Industrial-size comfort & convenience in Downtown Asheville One hundred years ago, Coxe Avenue served as one of downtown Asheville’s busiest streets. It was lined end-to-end with shops and businesses, many of which have since been torn down or remodeled to serve as offices today. But the old Sawyer Motor Co. building, at the intersection of Hilliard Avenue, got a second life. Today, it holds a spot on the National Register of Historic Places and is home to many young professionals, including Sarah Thomas and her black labrador-Plott hound mix, Levi. The high ceilings, airy design, and large windows that made the building an ideal car dealership and service garage in 1926 lend Thomas’ two-bedroom condo the kind of character that architects dream about. Everything in her home has an industrial-size flair about it: heavy-gauge steel I-beams reach to the ceiling of the living room, reclaimed wood floors run through every room, and 10-foot tall, south-facing windows bathe the main living area in natural light almost all day. If the condo didn’t already feel bigger than its 1,080-square-feet, it’s downright palatial compared to her previous digs. While earning her master’s degree at American University in Washington, D.C., Thomas rented a 350-square-foot apartment. Living in that place taught her to economize, downsize, and organize. “There, everything had its place,” she admits. “It’s just that you could see it all.” So having a spacious up-to-date kitchen ideal for entertaining guests, a utility closet to house her washer and dryer, and additional storage in the building’s garage are all luxuries. The unit actually belongs to her parents who bought it a few years ago as a vacation retreat from their home in Florida, but Thomas moved in when she took a job teaching Spanish at Asheville-Buncombe Technical Community College. Since then, she’s filled the space with furniture that complements the building’s age while showing off her personal style. In the hallway, a handsome bench from the 1700s came from an English church. Her television sits on a hand-made cabinet from India, and a small dining table and brightly painted farm chairs date back to the 1800s. A leather couch and, above, an original steel beam—bearing knicks and dents from the building’s days housing machinery—divide the living space from the dining and kitchen area. She also works at a replica of Ernest Hemingway’s writing desk. The guest bedroom is separated from the living room by a large dividing wall with double sliding doors. Right now, she keeps a bunk bed in that room—a holdover from when she’d visit with her family during college—but she plans to use the space for her home office as well. Down the hall, the master bedroom features a built-in, cubed-glass wall that draws natural light down from the rooftop, to create a vertical skylight in an otherwise windowless room. For Thomas, the condo’s best feature is access to downtown. “I grew up playing just about every sport,” she says. Now, she gets most of her exercise from living within walking distance to restaurants, the YMCA, shops, and live music venues. Unlike the customers 75 years ago who drove out of the building in a new car, Thomas is just as content to leave her wheels in the garage and make her way across town on her own two feet.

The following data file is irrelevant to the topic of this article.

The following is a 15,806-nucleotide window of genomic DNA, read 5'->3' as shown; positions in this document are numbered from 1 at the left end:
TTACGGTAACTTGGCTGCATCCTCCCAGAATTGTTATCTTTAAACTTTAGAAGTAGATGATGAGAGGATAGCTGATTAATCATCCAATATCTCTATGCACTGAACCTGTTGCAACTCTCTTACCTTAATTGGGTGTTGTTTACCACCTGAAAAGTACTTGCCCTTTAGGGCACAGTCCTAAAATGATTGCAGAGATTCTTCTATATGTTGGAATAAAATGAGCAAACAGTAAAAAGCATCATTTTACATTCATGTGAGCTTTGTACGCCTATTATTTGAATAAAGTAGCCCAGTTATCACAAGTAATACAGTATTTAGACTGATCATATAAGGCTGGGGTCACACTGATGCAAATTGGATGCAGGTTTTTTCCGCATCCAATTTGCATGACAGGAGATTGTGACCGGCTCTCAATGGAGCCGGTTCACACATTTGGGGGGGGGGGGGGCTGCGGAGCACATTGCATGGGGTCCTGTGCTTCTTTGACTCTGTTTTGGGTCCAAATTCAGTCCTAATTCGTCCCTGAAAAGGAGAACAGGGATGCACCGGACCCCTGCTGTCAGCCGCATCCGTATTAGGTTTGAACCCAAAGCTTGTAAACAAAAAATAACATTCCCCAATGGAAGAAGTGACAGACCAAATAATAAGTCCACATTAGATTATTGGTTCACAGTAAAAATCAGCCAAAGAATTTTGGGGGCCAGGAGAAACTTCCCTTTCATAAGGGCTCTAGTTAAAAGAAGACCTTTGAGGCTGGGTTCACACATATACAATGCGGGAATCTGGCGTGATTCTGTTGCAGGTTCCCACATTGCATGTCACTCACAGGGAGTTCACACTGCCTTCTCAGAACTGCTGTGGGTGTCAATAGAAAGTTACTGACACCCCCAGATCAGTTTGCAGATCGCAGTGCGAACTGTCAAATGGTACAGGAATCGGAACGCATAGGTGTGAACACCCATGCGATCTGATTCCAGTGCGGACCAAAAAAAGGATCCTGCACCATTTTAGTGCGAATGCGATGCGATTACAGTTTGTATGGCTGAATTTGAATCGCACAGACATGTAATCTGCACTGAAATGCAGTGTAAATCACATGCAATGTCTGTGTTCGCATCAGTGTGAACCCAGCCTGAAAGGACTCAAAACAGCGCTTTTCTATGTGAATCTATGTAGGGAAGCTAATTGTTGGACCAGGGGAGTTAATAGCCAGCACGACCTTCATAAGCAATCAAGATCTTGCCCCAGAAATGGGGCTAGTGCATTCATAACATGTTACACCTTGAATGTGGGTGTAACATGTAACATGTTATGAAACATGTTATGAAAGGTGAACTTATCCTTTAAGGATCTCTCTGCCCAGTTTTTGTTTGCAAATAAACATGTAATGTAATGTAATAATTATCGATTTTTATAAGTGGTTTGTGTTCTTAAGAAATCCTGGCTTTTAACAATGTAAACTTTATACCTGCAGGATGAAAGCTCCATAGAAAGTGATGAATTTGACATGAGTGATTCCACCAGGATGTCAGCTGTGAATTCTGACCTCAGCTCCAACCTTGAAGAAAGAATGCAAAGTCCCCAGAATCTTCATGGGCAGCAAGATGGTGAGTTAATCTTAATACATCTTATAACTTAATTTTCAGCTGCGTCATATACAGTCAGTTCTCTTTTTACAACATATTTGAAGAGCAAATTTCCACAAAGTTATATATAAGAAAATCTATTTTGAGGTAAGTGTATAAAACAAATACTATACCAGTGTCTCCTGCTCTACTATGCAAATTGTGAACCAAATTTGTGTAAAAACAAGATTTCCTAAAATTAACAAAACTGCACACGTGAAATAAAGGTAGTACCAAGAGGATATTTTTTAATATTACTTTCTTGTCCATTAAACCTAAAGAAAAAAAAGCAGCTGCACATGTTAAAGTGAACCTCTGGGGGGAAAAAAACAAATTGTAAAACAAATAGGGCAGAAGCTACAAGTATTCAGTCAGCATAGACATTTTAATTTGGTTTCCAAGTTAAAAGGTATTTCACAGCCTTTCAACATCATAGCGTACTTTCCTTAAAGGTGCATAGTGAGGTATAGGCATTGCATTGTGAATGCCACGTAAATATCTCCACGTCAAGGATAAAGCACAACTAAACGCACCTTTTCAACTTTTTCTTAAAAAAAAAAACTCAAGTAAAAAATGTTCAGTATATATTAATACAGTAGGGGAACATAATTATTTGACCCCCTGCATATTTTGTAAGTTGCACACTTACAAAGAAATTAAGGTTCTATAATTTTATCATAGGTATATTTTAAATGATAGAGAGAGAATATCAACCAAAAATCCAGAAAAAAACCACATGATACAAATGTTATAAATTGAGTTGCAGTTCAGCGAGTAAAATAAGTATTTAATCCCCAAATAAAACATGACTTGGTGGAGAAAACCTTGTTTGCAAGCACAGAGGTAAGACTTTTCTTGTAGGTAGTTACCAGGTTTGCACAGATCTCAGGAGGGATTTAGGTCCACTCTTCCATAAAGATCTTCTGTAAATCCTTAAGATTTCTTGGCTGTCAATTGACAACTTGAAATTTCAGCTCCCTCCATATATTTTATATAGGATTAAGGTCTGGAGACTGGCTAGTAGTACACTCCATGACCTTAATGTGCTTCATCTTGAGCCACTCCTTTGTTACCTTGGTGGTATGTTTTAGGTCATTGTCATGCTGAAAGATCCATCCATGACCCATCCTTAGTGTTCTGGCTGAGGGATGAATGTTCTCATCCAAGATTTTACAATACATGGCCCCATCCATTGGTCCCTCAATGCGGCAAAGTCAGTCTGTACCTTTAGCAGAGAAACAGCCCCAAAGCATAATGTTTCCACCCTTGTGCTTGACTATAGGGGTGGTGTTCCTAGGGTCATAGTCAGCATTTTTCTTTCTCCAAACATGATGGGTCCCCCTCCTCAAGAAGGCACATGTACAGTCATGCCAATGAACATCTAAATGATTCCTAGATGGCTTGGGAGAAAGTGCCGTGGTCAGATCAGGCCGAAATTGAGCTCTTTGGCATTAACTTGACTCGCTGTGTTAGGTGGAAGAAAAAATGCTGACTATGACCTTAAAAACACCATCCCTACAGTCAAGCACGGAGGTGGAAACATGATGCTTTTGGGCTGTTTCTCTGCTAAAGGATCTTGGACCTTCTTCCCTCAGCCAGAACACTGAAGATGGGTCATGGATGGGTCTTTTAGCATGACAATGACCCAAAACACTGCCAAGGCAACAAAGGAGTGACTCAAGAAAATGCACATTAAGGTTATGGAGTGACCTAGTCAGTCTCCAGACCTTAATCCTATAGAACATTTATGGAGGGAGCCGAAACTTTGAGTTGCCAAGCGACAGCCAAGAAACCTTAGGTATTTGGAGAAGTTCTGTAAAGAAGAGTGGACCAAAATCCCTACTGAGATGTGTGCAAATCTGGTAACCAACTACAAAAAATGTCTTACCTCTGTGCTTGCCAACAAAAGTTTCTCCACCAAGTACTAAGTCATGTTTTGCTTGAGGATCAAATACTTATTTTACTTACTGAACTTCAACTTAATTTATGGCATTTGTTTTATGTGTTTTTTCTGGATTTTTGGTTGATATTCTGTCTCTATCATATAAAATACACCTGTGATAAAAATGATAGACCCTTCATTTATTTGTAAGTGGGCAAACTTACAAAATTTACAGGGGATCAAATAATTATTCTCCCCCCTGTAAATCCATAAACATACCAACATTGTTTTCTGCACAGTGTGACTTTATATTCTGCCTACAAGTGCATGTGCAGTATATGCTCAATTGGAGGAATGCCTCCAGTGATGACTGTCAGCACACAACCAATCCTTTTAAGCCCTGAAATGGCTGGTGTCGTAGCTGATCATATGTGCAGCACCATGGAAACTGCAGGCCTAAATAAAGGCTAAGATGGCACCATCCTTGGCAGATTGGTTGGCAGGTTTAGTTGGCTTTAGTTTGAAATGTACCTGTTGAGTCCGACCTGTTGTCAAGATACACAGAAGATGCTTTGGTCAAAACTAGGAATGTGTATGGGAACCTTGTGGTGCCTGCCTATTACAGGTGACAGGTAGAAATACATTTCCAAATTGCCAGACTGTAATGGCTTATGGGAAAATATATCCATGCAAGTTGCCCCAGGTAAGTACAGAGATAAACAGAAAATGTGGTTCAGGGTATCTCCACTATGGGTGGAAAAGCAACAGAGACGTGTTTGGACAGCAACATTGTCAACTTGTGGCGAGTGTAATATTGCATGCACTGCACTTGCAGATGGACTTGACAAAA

Building an empty nest in Black mountain After reading Sarah Susanka’s book The Not so big house, John and Jane Reeves began researching planned communities and learning about new urbanism. They were drawn to Susanka’s philosophy of making less living space more comfortable, beautiful, and efficient. After their three children established homes of their own, the Reeves were ready to shift from a large family home in the city to a smaller residence in an arts-oriented town. It would mean changes in so many ways—their belongings, surroundings, and lifestyle. And so, from 500 miles away in Canton, Ohio, in their approximately 3,000-square-foot home, the Reeves monitored the construction of their new three-story house built on a footprint measuring 22 by 22-feet . The Black Mountain neighborhood of Cheshire has many of these “tree houses”—tall, narrow structures embraced by the surrounding woods, each creating an impression of a modern-day Swiss Family Robinson escape. Like the other similarly designed homes on their street, the Reeves’ features a stone and cedar exterior, with lots of pine flooring and natural woodwork inside about 1,400 square feet of space. Instead of manicured lawns, yards are a simple extension of the natural landscape of native plants—rhododendron and mountain laurel, indigenous trees and plants typically covering a forest floor—so goodbye to yard work. “The key to living smaller is knowing what to get rid of,” says Jane, referring to the process of downsizing to match their new home. “A smaller house means that you can quickly find yourself living under a lot of clutter.” Before the move, the Reeves passed along heirlooms to their children—silver, good china, antiques—and sold the rest. “We knew we would have to be selective about what we kept,” Jane says. “To be honest, it felt like a huge weight had been lifted. We don’t have to maintain all those things anymore.” Jane, now the board chair for the Black Mountain Center for the Arts, and John, a retired United Way executive, moved into the neighborhood in 2002 after briefly considering retiring to the East Coast. When most people their age are looking for single-level homes, the Reeves see their multi-story lifestyle as a blessing. “It keeps us young,” says Jane. “It’s three rooms on three floors so we are going up and down steps all the time. It’s healthy for us.” Their home is an essay in efficient use of space. For example, the gas fireplace is tucked into the corner of the living room, and built onto its mantle, resides the cabinetry for an entertainment system. This one-over-the-other arrangement halves the floor space normally required for the two items while creating a focal point for the living room. The main floor is one continuous space that includes a living and dining room, as well as the kitchen with plenty of cabinetry. During the transition to living smaller, Jane eliminated most of her kitchenwares, keeping only the essentials and is now delighted at the simplicity of putting a meal together. Another design advantage of the tree house is the unexpected sense of solitude; whenever John or Jane are in different rooms, chances are they’re on another floor, too. For privacy, the bedrooms are situated on the top and bottom floors of the house. The lowest level gets used as the office, guest room, and secondary bath; and it serves as the primary gathering spot for grandchildren when they come to visit. The top floor of the home is the spacious master bedroom and bathroom, accented by an angled roofline ceiling and gable windows. The home is surprisingly cool in the summertime, says John. It’s shaded by the forest, and the multiple patios—coupled with the tall, open staircase—allow for excellent ventilation. The oddly shaped building is a big ideological change from their Ohio home. But for the couple looking for a cozy nest in the trees to retire, it’s everything they need. Architect: Michael McDonough, www.mcdonougharchitect.com Builder: Ryan McLellan, www.copperwoodbuilders.com